"Pizzagate" Gunman Is Sentenced To Four Years In Prison

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Edgar Maddison Welch

Sathi Soma / AP

Edgar Maddison Welch, the North Carolina man who brought loaded guns into a DC restaurant to investigate the “Pizzagate” internet conspiracy theory, was sentenced on Thursday to four years in prison.

The sentence was more than the 18 months that Welch’s attorney argued for, but slightly less than the 4 and a half years that prosecutors sought.

US District Judge Ketanji Brown Jackson heard emotional testimony at Thursday’s sentencing hearing from employees of Comet Ping Pong and the restaurant’s owner James Alefantis. Alefantis praised the bravery of his team — employees led customers out to safety after an armed Welch entered the restaurant on a Sunday afternoon in December — and decried the internet conspiracy theorists who had pushed “Pizzagate.”

“I do hope that one day, in a more truthful world, every single one of us will remember this day, that day, as an aberration, as a symbol of a time of sickness, when some parts of our world went mad, when news was fake and lies were seen as real and our social fabric frayed,” Alefantis told the judge.

Welch briefly spoke at the hearing, saying that he wanted to apologize to anyone affected by his actions but that he also realized “that words cannot undo or change what has already happened.” He will receive credit for the time he has already spent in prison, which is close to seven months.

Welch’s family declined to speak with reporters after the hearing, as did prosecutors and Welch’s attorney, federal public defender Dani Jahn.

Brown cited Alefantis’ remarks in announcing the sentence, and said that although she believed that Welch thought he was doing the right thing at the time — the unfounded “Pizzagate” conspiracy theory alleged that Democratic operatives were running a child sex trafficking ring through the restaurant —he had been wrong to take matters into his own hands. She said she was concerned that other people would draw inspiration from what he did, and noted that his actions were not spur of the moment, but rather reflected several days of planning.

“Mr. Welch, I hope you understand and see how much people are suffering as a result of what you did,” Brown said.

Comet Ping Pong employees, who did not give their names, spoke to the judge about the psychological trauma they experienced in the aftermath of the incident. One male employee directed his remarks to Welch, saying that he had never physically harmed anyone or turned away from an injustice.

“Shame on you for assuming otherwise,” the man said.

On Dec. 4, 2016, Welch drove from his home in North Carolina to Washington, and walked into Comet Ping Pong pizza restaurant carrying a loaded AR-15 assault rifle. He also had a loaded .38 revolver holstered on his hip. He later told police that he had learned about the “Pizzagate” conspiracy theory online.

Patrons fled the restaurant. Welch searched around the restaurant, and when he failed to open a locked door with a butter knife he fired his AR-15 at it, causing damage. An employee who was outside when Welch first walked in heard the gunshots. When the employee came back inside, prosecutors said, Welch pointed the AR-15 at him. The employee fled. No one was injured, and Welch peacefully surrendered to police.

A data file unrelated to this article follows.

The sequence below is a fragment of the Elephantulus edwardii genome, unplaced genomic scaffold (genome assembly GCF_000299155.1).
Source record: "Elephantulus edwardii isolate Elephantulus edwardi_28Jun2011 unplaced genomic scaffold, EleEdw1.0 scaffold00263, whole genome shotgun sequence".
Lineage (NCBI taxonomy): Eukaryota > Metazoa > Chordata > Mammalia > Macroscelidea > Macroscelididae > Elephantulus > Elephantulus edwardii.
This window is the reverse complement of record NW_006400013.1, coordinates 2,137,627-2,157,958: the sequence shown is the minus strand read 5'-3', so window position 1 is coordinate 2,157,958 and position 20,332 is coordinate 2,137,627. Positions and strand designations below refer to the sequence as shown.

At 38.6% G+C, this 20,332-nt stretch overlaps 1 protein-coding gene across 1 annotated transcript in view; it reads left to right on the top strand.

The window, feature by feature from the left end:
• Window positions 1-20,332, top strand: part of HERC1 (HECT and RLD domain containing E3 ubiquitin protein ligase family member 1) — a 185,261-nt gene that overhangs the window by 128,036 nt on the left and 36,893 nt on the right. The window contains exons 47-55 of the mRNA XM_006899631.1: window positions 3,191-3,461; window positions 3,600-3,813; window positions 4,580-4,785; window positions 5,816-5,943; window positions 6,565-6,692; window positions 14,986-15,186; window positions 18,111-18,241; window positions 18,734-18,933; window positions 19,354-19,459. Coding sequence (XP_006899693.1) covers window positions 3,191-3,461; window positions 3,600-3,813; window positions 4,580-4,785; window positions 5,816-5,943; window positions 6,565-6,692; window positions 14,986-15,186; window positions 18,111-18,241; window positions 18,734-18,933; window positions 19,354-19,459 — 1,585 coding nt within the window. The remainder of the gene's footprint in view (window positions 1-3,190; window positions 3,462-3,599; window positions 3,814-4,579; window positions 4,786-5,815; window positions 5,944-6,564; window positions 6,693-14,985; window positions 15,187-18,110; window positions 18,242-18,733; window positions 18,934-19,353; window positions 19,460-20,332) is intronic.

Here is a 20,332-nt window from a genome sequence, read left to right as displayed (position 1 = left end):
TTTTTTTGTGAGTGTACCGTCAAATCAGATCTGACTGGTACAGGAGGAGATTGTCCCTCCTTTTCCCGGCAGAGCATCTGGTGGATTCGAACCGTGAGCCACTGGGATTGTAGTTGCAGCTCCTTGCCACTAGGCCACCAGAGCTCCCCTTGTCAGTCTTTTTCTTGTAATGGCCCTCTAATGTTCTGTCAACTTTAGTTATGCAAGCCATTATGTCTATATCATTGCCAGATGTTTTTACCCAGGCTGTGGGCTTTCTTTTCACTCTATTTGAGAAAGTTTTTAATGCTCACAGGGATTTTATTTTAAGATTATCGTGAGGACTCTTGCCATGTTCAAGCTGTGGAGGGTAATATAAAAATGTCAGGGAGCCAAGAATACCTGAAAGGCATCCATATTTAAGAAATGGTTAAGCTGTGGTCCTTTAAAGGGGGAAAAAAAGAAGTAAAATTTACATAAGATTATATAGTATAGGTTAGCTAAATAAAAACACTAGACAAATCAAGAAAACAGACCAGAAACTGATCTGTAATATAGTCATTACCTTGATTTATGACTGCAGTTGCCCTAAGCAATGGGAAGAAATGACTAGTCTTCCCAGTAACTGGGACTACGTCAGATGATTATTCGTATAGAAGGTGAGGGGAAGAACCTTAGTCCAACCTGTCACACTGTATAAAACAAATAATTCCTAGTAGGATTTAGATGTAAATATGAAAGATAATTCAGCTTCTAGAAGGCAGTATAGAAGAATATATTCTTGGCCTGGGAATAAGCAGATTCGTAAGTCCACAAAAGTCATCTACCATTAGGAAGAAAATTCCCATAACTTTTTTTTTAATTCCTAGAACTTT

Welch originally faced three weapons charges, including one that carried a mandatory minimum sentence of five years in prison. As part of a plea agreement, prosecutors dropped the charge with the mandatory minimum. The two remaining charges each carried maximum sentences of 10 years in jail, but according to a plea deal, Welch faced estimated sentences ranging from 18–24 months on the first charge and 18–60 months on the second charge.

In court papers filed in the run-up to the sentencing hearing, prosecutors argued that Welch should be sentenced to a total of 54 months — four and a half years — in prison.

Welch “committed serious crimes that terrorized a community and traumatized Comet employees and customers alike. There are victims who require crisis counseling, employees who feel unsafe in their jobs, and children whose memories are imprinted with the danger of that day,” Assistant US Attorney Demian Ahn wrote.

Welch’s attorney countered that Welch should be sentenced to 18 months in prison, a term that would have fallen at the low end of the sentencing guidelines. She said that Welch had “expressed sincere remorse” for his actions, and was unlikely to reoffend. She also noted that because of security concerns related to the high-profile nature of his case, Welch had been held in solitary confinement for five weeks and subject to 24-hour lockdown, conditions that were “severe, punitive, and deplorable.”

“Mr. Welch made an incredibly ill-advised decision to try and save children who he sincerely believed were being held against their will at a popular pizzeria located in Washington, D.C.” federal public defender Jahn wrote.

This story will be updated. Check back for additional updates.

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